CHAIR —I understand the point that you are making there, but look at it from another point of view—and I will cite a member of my family here. My mother spent a number of years in an aged-care facility before she died and she was demented for the last three or four years of her life. On every occasion that I visited her, she told me about how she had been in some way attacked by the staff of the facility, and the staff told me that she made that complaint every day. I did not ask, but I got the impression that this was a problem that was shared by a number of other residents in the facility. Now, how would the New South Wales Police in that part of Sydney respond if they had five, six, seven calls a day in relation to one facility which was mandatorily reporting allegations of assault by one or more residents of that facility? We would get to the stage very quickly where the police—who, after all, are state police forces, not Commonwealth forces—would simply say: ‘This is out of control. We can’t respond to these. We simply haven’t got the resources to chase up cases which transparently, in the majority of circumstances, are without foundation?’

Ms Smith —I think that is why we did think very carefully about how this would apply and believed that an exemption for resident-upon-resident assault where the perpetrator has dementia was an appropriate response. In relation to the other issue, the department has done a number of things to establish a very good working relationship with the police services in each state and territory. We already have in most cases existing relationships and MOUs between our state offices and the police services. In light of both the police checks requirement, which has just come in, and the compulsory reporting requirement, which is about to come in, we have been renewing that contact and looking at how we can work more closely together. The other thing that was announced as part of the government’s dementia initiative in last year’s budget was that we have allocated money for training police about dementia so that they better understand the nature of the disease and how to deal with people who suffer from it.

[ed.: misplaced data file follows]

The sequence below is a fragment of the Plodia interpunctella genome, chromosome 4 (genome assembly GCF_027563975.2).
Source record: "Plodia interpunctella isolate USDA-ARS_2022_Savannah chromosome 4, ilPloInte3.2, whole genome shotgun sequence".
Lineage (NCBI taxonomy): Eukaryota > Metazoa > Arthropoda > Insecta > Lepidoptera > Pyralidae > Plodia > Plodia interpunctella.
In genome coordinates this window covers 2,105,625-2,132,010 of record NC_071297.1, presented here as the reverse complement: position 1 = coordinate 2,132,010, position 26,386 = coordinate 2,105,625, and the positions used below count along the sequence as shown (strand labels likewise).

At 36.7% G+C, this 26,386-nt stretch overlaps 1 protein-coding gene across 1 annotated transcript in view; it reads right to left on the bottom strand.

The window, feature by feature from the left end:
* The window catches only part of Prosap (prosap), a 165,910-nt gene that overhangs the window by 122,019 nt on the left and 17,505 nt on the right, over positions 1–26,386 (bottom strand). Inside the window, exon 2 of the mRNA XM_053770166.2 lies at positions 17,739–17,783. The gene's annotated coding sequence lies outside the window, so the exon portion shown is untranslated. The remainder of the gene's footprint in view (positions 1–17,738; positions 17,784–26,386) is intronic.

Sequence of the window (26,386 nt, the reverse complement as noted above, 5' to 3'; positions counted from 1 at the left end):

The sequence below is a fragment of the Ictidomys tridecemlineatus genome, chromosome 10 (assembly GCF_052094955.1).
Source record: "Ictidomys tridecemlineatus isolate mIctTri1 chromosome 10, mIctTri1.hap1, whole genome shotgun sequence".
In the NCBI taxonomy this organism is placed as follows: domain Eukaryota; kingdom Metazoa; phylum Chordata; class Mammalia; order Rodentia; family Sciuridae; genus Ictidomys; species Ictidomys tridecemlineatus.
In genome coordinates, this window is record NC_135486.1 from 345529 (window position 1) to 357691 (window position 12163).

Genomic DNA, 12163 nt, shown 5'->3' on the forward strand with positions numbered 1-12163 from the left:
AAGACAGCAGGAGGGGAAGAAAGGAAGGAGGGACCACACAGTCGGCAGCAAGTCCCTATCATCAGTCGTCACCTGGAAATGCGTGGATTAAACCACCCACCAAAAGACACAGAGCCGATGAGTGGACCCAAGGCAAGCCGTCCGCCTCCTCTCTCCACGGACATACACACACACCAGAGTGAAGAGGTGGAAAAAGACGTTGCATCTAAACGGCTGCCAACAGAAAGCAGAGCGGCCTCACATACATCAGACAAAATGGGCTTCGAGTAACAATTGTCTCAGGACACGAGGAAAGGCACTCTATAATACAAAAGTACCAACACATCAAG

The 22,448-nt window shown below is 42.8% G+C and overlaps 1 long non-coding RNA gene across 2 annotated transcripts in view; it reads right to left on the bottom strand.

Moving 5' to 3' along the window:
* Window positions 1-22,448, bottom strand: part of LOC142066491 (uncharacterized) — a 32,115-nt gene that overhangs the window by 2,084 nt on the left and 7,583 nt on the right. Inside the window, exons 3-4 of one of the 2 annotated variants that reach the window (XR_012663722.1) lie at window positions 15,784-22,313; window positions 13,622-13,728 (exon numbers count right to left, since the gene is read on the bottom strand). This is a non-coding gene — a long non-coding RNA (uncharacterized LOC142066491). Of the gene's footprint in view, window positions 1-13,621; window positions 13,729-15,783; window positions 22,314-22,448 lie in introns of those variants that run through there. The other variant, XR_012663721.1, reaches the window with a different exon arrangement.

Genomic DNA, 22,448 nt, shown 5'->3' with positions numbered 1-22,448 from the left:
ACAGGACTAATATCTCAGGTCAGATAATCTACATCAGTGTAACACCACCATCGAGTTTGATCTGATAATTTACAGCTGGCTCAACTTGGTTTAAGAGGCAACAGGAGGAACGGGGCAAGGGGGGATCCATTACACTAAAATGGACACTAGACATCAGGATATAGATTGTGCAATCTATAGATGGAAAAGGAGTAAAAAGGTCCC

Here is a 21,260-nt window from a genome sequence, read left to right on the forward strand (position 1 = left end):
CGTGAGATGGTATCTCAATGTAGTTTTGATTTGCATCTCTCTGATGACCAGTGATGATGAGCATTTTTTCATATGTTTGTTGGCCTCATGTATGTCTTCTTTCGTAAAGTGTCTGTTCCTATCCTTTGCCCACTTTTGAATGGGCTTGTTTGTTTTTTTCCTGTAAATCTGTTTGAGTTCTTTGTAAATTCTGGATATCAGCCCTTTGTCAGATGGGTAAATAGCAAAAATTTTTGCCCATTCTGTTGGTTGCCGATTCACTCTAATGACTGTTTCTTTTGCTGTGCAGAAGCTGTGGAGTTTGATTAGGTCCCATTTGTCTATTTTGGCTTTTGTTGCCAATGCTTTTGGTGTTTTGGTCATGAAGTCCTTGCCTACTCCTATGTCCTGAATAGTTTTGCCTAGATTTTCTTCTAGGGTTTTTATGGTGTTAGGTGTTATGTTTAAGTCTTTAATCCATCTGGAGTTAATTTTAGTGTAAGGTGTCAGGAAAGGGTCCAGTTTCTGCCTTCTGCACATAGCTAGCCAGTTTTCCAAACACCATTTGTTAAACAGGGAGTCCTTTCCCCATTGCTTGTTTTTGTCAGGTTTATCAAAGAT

CHAIR —The discretion will not apply where the allegation is made about a staff member committing an assault. I suspect that there would have been a number of such cases every day in this facility. It seems to me that even when you have trained—

Ms Smith —It is difficult to have a starting assumption that it is not true, because you could then get some very serious things swept under the carpet. That is why this area is so difficult.

Mr Stuart —The legislation covers situations where there is a suspicion that an assault has taken place. There is a first line of commonsense that prevails at the level of the home. The other thing which is important—